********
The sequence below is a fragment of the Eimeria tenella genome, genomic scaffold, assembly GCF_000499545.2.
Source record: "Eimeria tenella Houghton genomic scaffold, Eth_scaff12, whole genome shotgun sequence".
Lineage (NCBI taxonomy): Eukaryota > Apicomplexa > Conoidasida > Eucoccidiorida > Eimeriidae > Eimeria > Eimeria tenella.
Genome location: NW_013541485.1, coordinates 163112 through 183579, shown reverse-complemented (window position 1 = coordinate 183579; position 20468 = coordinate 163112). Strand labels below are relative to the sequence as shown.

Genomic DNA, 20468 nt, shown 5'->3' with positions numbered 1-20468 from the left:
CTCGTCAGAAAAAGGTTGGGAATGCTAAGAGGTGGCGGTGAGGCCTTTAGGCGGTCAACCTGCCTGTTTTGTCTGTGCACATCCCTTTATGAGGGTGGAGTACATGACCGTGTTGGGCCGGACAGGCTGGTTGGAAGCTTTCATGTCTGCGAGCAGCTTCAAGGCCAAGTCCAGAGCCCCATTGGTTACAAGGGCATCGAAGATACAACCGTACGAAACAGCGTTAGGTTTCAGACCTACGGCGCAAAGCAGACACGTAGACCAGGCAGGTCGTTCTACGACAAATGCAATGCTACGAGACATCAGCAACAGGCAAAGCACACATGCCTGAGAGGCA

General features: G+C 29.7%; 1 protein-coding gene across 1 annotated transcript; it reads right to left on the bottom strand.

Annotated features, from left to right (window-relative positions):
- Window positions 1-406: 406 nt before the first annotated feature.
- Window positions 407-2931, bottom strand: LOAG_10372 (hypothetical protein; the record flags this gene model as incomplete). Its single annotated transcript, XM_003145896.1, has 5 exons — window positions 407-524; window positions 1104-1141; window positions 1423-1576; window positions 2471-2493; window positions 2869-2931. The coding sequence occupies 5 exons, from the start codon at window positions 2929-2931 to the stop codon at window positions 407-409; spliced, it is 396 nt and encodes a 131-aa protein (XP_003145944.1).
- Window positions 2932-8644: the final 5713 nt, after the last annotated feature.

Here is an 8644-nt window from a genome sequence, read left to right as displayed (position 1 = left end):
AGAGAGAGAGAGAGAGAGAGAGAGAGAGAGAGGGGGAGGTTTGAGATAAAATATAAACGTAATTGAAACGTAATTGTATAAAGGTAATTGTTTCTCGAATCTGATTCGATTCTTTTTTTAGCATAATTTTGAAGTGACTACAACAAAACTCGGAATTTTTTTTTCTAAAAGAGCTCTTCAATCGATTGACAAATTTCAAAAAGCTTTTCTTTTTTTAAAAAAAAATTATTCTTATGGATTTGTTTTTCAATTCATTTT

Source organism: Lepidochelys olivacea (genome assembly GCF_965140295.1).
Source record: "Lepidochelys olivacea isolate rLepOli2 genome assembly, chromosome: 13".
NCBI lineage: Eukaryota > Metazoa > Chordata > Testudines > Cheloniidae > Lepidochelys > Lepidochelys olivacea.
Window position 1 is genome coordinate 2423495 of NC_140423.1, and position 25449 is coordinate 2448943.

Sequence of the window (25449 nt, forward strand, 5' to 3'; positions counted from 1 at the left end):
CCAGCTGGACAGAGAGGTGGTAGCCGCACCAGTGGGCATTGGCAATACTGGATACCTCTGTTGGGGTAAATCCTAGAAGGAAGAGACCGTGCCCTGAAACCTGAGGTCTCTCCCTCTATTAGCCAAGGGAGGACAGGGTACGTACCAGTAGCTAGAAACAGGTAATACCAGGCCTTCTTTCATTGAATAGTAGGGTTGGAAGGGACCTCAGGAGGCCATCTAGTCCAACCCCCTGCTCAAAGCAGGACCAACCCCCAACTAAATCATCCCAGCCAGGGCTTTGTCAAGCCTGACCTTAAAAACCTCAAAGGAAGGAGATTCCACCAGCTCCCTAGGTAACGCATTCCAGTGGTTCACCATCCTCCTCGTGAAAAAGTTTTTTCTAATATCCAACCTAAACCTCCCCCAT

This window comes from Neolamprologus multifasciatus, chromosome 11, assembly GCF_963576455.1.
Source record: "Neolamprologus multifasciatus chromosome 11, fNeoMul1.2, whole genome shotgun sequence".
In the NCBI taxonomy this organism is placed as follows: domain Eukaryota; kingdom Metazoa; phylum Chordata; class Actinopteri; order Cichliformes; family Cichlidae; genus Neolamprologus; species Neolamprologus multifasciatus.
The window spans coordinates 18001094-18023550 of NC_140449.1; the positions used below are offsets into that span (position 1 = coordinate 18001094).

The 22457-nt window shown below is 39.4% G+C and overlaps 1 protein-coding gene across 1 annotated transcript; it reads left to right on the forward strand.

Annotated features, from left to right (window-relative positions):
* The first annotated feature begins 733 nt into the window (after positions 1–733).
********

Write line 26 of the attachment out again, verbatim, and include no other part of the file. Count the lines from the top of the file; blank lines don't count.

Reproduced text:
* The first annotated feature begins 733 nt into the window (after positions 1–733).